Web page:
So, if a 1099-C appears in your mailbox, your creditor has forgiven the debt, and you shouldn't have to worry about debt collectors. But make sure you report the forgiven debt to the IRS. The IRS is good at tracking income tax returns that should include canceled debt as income. If you are flagged as receiving a 1099-C but do not include it on your tax return, you could face a tax bill plus penalties and interest.
There are some exceptions. If the debt was forgiven in bankruptcy, or if you were insolvent (owe more than you own in assets) at the time the debt was forgiven, you could qualify for an exemption. You would have to file IRS Form 982 with your tax return if 1 of the exemptions applies to you.
If you expect to file Form 982, you should seriously consider running it by a tax professional. The code is rarely clear, and I want you to make sure that you actually qualify for the exemption. You don't want to owe the IRS, ever. They are much less forgiving than regular creditors.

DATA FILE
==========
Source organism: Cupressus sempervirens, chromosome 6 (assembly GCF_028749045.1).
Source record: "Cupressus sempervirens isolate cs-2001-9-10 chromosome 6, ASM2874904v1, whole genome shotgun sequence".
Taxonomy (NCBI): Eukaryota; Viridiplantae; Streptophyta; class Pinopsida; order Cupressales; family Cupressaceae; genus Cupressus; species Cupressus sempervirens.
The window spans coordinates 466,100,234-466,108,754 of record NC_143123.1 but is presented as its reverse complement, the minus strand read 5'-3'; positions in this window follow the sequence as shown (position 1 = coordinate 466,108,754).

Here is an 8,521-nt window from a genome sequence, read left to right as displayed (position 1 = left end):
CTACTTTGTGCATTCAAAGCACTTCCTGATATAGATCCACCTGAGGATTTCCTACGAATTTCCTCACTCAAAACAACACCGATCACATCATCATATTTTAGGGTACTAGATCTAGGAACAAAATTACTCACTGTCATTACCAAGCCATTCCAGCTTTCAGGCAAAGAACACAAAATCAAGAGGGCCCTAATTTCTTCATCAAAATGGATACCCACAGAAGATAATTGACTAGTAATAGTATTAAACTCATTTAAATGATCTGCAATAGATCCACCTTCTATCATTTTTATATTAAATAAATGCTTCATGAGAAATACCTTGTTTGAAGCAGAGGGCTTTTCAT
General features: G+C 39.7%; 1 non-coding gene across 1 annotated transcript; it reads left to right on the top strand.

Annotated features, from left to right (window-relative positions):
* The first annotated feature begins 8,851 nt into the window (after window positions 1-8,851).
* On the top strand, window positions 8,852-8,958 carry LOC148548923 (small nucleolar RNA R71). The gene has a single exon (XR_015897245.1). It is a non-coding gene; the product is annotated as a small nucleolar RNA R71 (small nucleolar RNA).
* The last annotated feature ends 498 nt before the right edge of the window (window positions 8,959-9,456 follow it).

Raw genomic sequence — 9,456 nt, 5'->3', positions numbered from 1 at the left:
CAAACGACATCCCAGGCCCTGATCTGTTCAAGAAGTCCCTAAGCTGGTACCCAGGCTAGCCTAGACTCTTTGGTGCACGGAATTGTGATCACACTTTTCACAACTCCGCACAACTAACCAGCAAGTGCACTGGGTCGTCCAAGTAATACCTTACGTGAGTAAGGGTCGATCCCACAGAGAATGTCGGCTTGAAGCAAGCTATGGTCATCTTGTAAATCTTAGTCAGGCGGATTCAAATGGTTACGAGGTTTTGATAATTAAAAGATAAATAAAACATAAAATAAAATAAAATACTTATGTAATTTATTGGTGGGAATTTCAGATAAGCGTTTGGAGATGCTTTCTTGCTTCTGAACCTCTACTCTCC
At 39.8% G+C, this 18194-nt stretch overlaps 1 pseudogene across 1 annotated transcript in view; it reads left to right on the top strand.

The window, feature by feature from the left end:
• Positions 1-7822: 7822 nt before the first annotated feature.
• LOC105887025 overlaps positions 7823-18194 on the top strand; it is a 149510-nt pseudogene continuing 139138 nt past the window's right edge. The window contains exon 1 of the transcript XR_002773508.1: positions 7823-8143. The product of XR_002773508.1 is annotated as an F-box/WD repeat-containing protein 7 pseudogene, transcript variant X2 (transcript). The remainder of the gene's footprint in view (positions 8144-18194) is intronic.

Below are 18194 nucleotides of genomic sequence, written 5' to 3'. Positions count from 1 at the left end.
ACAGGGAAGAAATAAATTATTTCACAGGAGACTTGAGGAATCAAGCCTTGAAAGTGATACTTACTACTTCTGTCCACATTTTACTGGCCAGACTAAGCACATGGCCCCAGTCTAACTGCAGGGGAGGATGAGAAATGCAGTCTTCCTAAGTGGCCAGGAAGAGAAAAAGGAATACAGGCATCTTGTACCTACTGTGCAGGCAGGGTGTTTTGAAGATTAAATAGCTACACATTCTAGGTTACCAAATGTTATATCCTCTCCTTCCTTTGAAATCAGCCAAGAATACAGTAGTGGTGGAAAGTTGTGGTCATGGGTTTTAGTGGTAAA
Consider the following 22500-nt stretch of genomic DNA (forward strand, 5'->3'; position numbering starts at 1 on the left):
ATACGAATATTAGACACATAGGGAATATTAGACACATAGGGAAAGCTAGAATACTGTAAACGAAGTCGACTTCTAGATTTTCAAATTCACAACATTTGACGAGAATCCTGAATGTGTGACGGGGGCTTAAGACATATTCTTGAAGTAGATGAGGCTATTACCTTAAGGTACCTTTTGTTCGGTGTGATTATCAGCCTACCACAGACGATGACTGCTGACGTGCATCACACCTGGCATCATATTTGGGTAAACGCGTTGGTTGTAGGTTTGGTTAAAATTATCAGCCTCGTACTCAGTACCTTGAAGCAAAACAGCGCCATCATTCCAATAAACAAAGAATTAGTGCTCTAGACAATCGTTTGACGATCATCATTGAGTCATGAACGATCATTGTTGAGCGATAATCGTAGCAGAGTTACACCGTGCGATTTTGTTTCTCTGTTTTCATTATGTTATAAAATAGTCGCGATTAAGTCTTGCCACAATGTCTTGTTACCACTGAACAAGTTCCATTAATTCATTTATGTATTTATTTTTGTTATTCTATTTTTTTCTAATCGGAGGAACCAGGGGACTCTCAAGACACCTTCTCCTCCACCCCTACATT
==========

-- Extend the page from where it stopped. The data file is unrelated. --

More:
Because of the confusion that old debts cause, let me reiterate that just because a debt is charged off by your creditor does not mean that the debt is forgiven. Most creditors pursue old debts until they exhaust all their legal options. As long as the statute of limitations has not expired, it is likely you will be contacted by debt collectors. You will need to come up with a plan to pay what you owe, or you could end up in court.
Finally, keep copies of your 1099-C and your tax return just in case you need to show proof of your forgiven debt to an errant debt collector.
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